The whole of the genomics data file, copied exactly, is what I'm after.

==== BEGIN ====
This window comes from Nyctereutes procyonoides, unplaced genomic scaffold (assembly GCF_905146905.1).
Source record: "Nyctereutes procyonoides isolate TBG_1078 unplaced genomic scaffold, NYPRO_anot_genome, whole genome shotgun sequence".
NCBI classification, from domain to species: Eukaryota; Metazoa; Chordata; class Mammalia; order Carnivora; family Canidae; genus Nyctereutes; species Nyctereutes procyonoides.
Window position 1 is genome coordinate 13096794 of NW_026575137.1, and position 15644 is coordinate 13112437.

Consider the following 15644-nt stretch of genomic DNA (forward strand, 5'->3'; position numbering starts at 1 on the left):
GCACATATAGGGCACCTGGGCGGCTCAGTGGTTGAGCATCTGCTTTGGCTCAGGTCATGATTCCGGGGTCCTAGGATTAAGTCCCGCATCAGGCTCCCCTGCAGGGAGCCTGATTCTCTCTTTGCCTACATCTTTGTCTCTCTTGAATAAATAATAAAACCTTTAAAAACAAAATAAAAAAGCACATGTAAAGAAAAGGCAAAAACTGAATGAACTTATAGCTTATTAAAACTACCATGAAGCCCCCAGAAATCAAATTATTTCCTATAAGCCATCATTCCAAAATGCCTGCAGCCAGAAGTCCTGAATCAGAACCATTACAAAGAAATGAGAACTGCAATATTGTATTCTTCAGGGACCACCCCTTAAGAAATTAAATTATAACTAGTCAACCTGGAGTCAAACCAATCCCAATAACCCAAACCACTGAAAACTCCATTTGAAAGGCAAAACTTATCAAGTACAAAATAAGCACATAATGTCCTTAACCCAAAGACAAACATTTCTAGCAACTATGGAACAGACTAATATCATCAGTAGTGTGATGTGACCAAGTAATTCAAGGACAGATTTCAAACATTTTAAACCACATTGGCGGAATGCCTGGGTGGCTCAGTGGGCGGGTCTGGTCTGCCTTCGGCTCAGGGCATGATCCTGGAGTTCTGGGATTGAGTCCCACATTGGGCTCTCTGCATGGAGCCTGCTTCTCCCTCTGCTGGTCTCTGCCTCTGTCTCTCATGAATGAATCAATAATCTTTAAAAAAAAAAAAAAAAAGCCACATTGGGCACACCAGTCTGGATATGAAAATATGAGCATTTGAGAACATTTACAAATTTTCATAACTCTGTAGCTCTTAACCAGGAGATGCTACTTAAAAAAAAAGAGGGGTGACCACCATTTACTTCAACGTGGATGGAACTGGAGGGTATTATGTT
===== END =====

This window comes from Nyctereutes procyonoides, unplaced genomic scaffold (assembly GCF_905146905.1).
Source record: "Nyctereutes procyonoides isolate TBG_1078 unplaced genomic scaffold, NYPRO_anot_genome, whole genome shotgun sequence".
NCBI classification, from domain to species: Eukaryota; Metazoa; Chordata; class Mammalia; order Carnivora; family Canidae; genus Nyctereutes; species Nyctereutes procyonoides.
Window position 1 is genome coordinate 13096794 of NW_026575137.1, and position 15644 is coordinate 13112437.

Consider the following 15644-nt stretch of genomic DNA (forward strand, 5'->3'; position numbering starts at 1 on the left):
GCACATATAGGGCACCTGGGCGGCTCAGTGGTTGAGCATCTGCTTTGGCTCAGGTCATGATTCCGGGGTCCTAGGATTAAGTCCCGCATCAGGCTCCCCTGCAGGGAGCCTGATTCTCTCTTTGCCTACATCTTTGTCTCTCTTGAATAAATAATAAAACCTTTAAAAACAAAATAAAAAAGCACATGTAAAGAAAAGGCAAAAACTGAATGAACTTATAGCTTATTAAAACTACCATGAAGCCCCCAGAAATCAAATTATTTCCTATAAGCCATCATTCCAAAATGCCTGCAGCCAGAAGTCCTGAATCAGAACCATTACAAAGAAATGAGAACTGCAATATTGTATTCTTCAGGGACCACCCCTTAAGAAATTAAATTATAACTAGTCAACCTGGAGTCAAACCAATCCCAATAACCCAAACCACTGAAAACTCCATTTGAAAGGCAAAACTTATCAAGTACAAAATAAGCACATAATGTCCTTAACCCAAAGACAAACATTTCTAGCAACTATGGAACAGACTAATATCATCAGTAGTGTGATGTGACCAAGTAATTCAAGGACAGATTTCAAACATTTTAAACCACATTGGCGGAATGCCTGGGTGGCTCAGTGGGCGGGTCTGGTCTGCCTTCGGCTCAGGGCATGATCCTGGAGTTCTGGGATTGAGTCCCACATTGGGCTCTCTGCATGGAGCCTGCTTCTCCCTCTGCTGGTCTCTGCCTCTGTCTCTCATGAATGAATCAATAATCTTTAAAAAAAAAAAAAAAAAGCCACATTGGGCACACCAGTCTGGATATGAAAATATGAGCATTTGAGAACATTTACAAATTTTCATAACTCTGTAGCTCTTAACCAGGAGATGCTACTTAAAAAAAAAGAGGGGTGACCACCATTTACTTCAACGTGGATGGAACTGGAGGGTATTATGTT